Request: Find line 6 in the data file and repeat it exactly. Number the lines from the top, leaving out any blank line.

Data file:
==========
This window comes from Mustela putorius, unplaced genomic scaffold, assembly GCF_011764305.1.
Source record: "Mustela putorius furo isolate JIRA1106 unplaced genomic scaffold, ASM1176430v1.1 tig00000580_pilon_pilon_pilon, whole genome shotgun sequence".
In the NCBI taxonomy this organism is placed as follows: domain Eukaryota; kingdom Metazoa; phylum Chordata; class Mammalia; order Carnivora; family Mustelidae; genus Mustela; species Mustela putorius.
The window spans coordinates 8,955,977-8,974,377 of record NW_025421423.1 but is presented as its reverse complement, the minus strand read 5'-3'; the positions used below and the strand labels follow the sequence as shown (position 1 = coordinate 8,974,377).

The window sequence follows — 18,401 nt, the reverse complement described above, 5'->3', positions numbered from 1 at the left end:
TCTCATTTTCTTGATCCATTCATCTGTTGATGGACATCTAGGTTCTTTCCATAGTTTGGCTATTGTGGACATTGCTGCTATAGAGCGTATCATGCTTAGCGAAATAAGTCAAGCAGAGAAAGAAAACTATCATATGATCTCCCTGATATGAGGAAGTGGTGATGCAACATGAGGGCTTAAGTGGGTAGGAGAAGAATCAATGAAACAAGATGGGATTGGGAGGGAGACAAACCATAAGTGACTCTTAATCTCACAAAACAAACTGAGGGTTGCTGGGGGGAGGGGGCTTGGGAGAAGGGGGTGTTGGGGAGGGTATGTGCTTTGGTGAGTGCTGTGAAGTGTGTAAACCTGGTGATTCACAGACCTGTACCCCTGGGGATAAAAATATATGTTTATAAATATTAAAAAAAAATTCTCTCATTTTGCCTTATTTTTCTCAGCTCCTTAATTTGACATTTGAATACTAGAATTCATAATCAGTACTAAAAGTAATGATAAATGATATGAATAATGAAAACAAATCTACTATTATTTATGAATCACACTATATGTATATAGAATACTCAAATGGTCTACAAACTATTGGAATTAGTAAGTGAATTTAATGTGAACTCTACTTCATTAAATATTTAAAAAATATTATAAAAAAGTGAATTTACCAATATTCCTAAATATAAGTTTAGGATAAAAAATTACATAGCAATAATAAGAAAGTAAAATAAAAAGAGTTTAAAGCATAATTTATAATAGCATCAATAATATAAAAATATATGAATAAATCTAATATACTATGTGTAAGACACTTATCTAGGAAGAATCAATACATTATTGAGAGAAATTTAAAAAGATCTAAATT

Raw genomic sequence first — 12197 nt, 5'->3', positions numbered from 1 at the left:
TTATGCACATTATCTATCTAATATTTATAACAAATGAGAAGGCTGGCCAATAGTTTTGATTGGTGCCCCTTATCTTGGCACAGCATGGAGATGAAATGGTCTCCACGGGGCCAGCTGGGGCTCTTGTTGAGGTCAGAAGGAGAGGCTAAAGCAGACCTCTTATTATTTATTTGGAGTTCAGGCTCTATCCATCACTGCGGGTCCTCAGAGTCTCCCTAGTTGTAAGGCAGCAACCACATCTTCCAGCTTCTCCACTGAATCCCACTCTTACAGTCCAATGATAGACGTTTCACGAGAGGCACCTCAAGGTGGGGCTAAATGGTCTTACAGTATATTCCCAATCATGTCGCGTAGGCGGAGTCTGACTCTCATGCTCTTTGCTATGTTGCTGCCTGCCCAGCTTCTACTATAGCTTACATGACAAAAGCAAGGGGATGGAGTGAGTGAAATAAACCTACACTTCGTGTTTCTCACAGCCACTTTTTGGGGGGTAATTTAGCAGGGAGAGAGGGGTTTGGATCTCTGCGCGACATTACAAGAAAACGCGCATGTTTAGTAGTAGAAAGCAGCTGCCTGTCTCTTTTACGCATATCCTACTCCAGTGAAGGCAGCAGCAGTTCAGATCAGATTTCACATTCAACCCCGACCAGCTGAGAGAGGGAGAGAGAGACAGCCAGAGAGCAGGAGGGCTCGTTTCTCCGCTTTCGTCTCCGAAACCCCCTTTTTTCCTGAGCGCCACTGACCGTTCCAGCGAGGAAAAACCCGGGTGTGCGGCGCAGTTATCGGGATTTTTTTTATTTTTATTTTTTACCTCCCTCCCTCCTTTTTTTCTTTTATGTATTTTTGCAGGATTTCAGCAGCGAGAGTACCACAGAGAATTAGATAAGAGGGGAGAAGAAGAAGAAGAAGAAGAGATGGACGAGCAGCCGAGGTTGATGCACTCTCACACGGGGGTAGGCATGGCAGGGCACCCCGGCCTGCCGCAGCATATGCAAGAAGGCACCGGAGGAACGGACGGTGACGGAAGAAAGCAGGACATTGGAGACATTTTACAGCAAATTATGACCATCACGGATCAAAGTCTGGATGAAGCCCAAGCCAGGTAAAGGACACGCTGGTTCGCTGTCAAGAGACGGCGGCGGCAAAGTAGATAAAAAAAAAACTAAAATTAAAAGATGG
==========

TCTCATTTTCTTGATCCATTCATCTGTTGATGGACATCTAGGTTCTTTCCATAGTTTGGCTATTGTGGACATTGCTGCTATAGAGCGTATCATGCTTAGCGAAATAAGTCAAGCAGAGAAAGAAAACTATCATATGATCTCCCTGATATGAGGAAGTGGTGATGCAACATGAGGGCTTAAGTGGGTAGGAGAAGAATCAATGAAACAAGATGGGATTGGGAGGGAGACAAACCATAAGTGACTCTTAATCTCACAAAACAAACTGAGGGTTGCTGGGGGGAGGGGGCTTGGGAGAAGGGGGTGTTGGGGAGGGTATGTGCTTTGGTGAGTGCTGTGAAGTGTGTAAACCTGGTGATTCACAGACCTGTACCCCTGGGGATAAAAATATATGTTTATAAATATTAAAAAAAAATTCTCTCATTTTGCCTTATTTTTCTCAGCTCCTTAATTTGACATTTGAATACTAGAATTCATAATCAGTACTAAAAGTAATGATAAATGATATGAATAATGAAAACAAATCTACTATTATTTATGAATCACACTATATGTATATAGAATACTCAAATGGTCTACAAACTATTGGAATTAGTAAGTGAATTTAATGTGAACTCTACTTCATTAAATATTTAAAAAATATTATAAAAAAGTGAATTTACCAATATTCCTAAATATAAGTTTAGGATAAAAAATTACATAGCAATAATAAGAAAGTAAAATAAAAAGAGTTTAAAGCATAATTTATAATAGCATCAATAATATAAAAATATATGAATAAATCTAATATACTATGTGTAAGACACTTATCTAGGAAGAATCAATACATTATTGAGAGAAATTTAAAAAGATCTAAATT